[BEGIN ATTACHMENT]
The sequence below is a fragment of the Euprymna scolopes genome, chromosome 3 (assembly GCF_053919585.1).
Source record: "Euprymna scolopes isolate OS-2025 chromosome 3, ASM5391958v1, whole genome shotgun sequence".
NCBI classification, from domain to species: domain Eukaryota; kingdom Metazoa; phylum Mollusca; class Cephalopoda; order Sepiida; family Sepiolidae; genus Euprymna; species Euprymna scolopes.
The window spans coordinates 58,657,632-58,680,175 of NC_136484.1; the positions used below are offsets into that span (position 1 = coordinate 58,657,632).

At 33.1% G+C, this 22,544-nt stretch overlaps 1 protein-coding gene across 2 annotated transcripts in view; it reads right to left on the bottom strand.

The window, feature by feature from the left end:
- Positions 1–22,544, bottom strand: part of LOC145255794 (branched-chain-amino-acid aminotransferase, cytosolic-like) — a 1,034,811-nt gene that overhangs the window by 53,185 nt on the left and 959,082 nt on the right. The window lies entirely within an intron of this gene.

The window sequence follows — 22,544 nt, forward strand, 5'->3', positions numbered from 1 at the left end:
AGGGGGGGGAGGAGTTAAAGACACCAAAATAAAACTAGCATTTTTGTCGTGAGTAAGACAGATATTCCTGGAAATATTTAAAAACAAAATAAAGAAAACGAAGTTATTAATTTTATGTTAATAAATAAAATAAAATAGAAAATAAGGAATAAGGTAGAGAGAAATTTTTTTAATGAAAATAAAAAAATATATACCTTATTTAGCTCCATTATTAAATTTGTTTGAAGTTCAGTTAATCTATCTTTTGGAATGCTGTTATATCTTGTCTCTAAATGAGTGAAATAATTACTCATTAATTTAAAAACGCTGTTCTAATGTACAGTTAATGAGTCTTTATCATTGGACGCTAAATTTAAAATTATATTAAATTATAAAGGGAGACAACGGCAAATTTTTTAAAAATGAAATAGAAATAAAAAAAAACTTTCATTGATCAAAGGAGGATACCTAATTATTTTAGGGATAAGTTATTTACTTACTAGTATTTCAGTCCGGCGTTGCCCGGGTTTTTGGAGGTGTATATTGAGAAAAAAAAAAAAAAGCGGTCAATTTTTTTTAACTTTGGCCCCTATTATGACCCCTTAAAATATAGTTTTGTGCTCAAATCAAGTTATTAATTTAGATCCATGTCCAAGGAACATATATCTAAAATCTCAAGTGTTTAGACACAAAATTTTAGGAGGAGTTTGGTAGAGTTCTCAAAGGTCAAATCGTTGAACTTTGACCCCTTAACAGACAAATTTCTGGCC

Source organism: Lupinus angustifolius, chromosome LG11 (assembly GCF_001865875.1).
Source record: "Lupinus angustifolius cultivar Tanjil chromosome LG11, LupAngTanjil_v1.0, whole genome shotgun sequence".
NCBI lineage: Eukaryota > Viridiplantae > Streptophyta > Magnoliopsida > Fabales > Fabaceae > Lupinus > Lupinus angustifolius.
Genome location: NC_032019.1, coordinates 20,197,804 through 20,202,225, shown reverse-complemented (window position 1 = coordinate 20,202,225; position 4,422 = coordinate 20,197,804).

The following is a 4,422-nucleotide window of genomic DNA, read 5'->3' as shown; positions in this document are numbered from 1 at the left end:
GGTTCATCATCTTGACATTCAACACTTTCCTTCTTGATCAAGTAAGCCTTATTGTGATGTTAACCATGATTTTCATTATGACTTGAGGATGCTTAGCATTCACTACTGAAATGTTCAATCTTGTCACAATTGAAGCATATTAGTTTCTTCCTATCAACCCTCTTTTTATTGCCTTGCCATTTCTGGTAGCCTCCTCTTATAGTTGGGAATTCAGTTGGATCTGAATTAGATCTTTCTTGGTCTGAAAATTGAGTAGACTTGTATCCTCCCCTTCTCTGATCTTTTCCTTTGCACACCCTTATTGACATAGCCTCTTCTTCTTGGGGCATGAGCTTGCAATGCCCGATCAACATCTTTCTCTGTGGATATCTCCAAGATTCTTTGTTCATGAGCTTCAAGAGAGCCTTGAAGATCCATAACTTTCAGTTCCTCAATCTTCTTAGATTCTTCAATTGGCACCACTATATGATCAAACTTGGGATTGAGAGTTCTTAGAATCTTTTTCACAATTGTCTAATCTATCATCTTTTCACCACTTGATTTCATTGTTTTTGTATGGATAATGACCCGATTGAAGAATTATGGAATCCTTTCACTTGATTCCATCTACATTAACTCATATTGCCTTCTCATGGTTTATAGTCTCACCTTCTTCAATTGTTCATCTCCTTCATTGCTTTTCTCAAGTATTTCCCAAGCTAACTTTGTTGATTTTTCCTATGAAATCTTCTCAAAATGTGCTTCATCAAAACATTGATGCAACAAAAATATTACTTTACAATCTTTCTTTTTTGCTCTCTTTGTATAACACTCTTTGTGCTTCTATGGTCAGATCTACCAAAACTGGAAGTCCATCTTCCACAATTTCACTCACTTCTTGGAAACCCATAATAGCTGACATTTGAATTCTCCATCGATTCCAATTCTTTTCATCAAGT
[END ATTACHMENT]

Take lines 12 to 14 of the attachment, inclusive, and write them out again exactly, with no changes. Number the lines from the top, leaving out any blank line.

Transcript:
NCBI lineage: Eukaryota > Viridiplantae > Streptophyta > Magnoliopsida > Fabales > Fabaceae > Lupinus > Lupinus angustifolius.
Genome location: NC_032019.1, coordinates 20,197,804 through 20,202,225, shown reverse-complemented (window position 1 = coordinate 20,202,225; position 4,422 = coordinate 20,197,804).

The following is a 4,422-nucleotide window of genomic DNA, read 5'->3' as shown; positions in this document are numbered from 1 at the left end: